When parents choose to end their relationship through divorce or legal separation, the two most common sources of disputes involve finances and child custody. The agreements reached may be workable and suitable for your circumstances at the time, but over the months and years, things can change and, thereby, affect your financial capabilities.
If you find that your child support order no longer reflects the needs of your children or your ability to pay the full amount on a regular basis, you have options. The state of Washington allows parents to seek a modification as long as the applicant seeks these changes by following the required legal process.
Who is eligible for a modification?
Simply wanting to pay less or wanting more child support is not enough to merit a modification. Depending on the circumstances, either the custodial or non-custodial parent could request changes to an existing support order. Circumstances that may merit this action include:
- One parent is now in jail
- The paying parent has become severely disabled and is unable to work
- Children have new, serious medical needs
- Increase could alleviate need for public assistance
- Job loss
- Paying parent must support children from other relationships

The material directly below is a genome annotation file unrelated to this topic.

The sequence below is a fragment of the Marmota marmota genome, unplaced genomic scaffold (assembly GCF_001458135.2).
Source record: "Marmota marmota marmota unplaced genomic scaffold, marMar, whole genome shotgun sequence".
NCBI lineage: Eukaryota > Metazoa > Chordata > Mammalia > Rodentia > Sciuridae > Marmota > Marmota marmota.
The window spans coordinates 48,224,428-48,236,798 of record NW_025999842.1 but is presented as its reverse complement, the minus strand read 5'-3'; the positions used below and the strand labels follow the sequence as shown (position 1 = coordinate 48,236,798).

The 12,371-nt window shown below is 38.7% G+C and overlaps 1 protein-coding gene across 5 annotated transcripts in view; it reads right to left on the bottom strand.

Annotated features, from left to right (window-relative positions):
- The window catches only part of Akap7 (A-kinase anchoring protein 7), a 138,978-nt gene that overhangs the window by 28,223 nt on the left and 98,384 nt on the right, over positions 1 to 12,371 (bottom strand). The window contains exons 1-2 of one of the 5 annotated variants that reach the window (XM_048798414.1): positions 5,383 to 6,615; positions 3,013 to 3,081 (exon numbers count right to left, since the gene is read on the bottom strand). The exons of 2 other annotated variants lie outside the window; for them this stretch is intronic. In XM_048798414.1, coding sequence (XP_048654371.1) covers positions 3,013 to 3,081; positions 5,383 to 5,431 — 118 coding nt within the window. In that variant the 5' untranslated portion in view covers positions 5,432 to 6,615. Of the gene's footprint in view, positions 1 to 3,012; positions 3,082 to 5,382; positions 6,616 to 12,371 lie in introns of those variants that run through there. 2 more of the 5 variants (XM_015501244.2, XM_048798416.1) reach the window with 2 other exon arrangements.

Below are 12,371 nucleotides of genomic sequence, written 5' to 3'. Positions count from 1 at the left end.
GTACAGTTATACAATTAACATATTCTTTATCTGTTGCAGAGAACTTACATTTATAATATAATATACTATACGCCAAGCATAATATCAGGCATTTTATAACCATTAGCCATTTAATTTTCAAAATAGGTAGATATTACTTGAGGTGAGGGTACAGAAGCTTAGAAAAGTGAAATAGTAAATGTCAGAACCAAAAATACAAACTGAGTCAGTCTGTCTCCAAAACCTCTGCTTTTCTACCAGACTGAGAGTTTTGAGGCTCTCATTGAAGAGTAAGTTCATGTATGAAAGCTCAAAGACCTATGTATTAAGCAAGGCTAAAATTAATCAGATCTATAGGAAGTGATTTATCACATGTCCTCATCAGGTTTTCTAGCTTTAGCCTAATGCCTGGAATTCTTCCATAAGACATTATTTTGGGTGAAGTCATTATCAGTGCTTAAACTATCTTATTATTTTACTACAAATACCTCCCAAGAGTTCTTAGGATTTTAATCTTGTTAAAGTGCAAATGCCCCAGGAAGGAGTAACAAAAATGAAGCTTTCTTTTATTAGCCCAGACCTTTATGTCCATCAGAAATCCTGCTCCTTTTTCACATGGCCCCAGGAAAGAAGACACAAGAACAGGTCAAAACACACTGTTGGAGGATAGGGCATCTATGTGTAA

- Other significant changes in circumstances
Usually, the amount of any requested changes must be at least $100 and must represent a 25 percent increase or decrease in the current amount. You can also request a change if it has been at least three years since the last review or modification.
Protecting the best interests of your children
The purpose of child support is to protect the best interests of the children above all else. However, if a parent can no longer pay due to factors beyond his or her control or is unable to adequately meet the needs of the kids, it is appropriate to seek an understanding of modification eligibility requirements, as well as pursue a legal remedy for this situation.
When seeking a modification, a parent will find it most beneficial to secure the help of an attorney to navigate this process. Reaching a verbal agreement will not be sufficient, and by securing changes through the proper channels, you may be able to avoid conflicts and disagreements in the future. It protects both your interests and those of your children to follow the appropriate steps when you need to change your current child support order.